How do you motivate a deeply demotivated child?
I’ve got five simple, quick, easy tips for you because there is nothing more frustrating than knowing that somebody has potential and sitting back watching as they do not make the most of it.
1) Get yourself involved with it too. Children follow your example. In their brains, they have what we refer to as mirror neurons, which means ‘monkey see monkey do’ – they learn by watching you. If you want them to be sitting down and doing their homework, you probably need to be sitting down and doing something similar (not on your phone, whilst your child is doing their homework, for example).
If you want your child to brave it and go up the climbing wall, you got to be prepared to put on that crash hat and that harness and get yourself up the climbing wall too. Leading by example is always going to be my number one tip for getting children super motivated.
2) Proactively future focus them. We have a process that we use in NLP4Kids called the path of life. We tend to use this process when we have a young person who is on the wrong path in their life, to get them to see the distinction between how things would look if they were to continue the way that they’re going vs what would happen if they made a change. It sounds very simple, in many ways it is, but there are lots of intricate details that we throw into it to get some perspective. It is by far and away one of the best motivational techniques out there.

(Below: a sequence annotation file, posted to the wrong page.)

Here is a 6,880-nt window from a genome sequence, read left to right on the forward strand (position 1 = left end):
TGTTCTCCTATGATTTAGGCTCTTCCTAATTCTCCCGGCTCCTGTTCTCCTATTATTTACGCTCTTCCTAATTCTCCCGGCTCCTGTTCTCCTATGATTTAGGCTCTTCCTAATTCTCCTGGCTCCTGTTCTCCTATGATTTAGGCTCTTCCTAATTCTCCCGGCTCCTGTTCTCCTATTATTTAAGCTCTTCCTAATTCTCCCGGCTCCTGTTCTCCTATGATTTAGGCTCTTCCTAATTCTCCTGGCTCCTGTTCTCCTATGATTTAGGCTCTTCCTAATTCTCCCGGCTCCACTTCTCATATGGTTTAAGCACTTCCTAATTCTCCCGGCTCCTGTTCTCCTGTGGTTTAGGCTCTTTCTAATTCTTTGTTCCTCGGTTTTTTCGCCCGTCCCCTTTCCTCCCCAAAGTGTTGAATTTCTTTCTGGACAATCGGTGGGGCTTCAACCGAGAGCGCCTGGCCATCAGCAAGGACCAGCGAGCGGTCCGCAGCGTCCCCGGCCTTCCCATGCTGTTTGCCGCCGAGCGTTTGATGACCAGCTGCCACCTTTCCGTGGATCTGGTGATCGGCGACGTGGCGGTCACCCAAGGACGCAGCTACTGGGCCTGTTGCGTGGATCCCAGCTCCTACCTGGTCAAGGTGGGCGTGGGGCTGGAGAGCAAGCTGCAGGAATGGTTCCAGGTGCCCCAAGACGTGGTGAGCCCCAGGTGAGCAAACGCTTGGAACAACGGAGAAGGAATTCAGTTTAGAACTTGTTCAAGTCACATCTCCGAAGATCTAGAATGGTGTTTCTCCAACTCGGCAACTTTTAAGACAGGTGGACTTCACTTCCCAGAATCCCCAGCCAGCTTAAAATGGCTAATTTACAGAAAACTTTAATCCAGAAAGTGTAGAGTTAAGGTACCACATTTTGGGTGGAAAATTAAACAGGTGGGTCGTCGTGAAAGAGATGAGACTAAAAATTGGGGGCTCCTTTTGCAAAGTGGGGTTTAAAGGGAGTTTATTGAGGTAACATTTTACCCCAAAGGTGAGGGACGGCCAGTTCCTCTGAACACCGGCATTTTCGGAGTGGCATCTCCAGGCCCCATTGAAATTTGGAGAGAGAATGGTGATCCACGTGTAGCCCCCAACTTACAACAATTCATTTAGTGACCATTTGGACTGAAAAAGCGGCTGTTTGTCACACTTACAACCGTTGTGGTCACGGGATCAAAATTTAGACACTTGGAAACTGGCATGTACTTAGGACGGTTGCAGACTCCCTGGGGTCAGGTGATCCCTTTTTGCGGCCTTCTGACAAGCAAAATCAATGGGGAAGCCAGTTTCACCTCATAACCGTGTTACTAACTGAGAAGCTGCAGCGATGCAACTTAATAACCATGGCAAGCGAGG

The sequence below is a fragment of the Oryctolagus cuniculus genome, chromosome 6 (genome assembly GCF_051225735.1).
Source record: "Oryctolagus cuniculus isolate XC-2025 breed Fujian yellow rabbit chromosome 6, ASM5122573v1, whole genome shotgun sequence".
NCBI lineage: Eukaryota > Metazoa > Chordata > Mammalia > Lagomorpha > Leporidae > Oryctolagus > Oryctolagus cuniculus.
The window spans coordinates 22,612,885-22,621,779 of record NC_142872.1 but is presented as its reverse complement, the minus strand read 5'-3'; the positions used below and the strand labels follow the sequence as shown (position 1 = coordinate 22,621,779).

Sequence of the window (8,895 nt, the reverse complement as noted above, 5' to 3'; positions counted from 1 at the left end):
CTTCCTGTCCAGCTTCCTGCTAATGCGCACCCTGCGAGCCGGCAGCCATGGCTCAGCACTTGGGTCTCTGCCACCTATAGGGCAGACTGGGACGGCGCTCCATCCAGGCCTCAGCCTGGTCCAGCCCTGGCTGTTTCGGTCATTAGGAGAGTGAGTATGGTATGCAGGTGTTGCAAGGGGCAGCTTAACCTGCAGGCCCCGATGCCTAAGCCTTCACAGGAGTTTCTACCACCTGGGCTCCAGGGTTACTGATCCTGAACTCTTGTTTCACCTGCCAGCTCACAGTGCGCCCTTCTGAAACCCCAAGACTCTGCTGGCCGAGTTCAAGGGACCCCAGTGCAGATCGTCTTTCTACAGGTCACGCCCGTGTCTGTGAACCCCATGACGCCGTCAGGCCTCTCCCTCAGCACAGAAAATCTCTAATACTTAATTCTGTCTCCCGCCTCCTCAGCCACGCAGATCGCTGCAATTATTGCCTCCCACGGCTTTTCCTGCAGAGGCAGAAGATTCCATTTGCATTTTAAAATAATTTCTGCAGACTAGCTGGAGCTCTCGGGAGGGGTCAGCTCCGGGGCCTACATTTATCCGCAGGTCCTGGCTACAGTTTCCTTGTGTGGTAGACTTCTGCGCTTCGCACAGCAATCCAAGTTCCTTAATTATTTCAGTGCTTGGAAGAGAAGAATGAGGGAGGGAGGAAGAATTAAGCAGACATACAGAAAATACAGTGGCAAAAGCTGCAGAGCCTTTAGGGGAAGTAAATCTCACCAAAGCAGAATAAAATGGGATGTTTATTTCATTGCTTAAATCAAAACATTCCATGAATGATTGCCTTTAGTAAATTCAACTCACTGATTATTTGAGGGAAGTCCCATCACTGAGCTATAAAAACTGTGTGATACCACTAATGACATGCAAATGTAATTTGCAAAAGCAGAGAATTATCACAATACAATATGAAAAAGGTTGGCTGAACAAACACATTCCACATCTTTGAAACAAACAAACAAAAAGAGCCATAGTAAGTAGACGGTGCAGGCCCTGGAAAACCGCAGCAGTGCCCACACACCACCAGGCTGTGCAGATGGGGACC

Similarly, we can use this for helping to draw their attention towards what will happen if they don’t crack on and do the thing that they need to do and the implications further on down the line in positive ways if they do it.
Let’s say that it’s taking you half an hour to get a child to sit down and do this piece of maths work. Point out to them that focusing is going to have so many other positive ramifications later down the line.
For example, you’ll be able to say, “You’ve sat there working and that shows me that you can focus well when you want to. That focus is going to see you in good stead in other activities that you do, whether that’s your schoolwork or the hobbies that you have.
People who have that kind of focus tend to do better in life, they do better in exams, because they can really shut out the outside noises and concentrate allowing you to see the effects of what you have just done.” What would it be like for them to hear that kind of response from you?
Children are very in the moment. Their brain is always wondering is this affecting me right here right now. Christmas still seems like millions of miles away to them, even when it’s the tail end of November. Whereas for the rest of us, we’re flabbergasted by how fast time is speeding by.
If we can get them thinking about the future and the effects that now has on that future, then we can start to get them to notice the consequences of putting in the efforts now.
3) Reward the efforts that they make rather than the outcomes that they achieve. If you have a child who is working hard on something, but they’re not the best at it, we still need to acknowledge and reward the fact that they’re putting in effort anyway.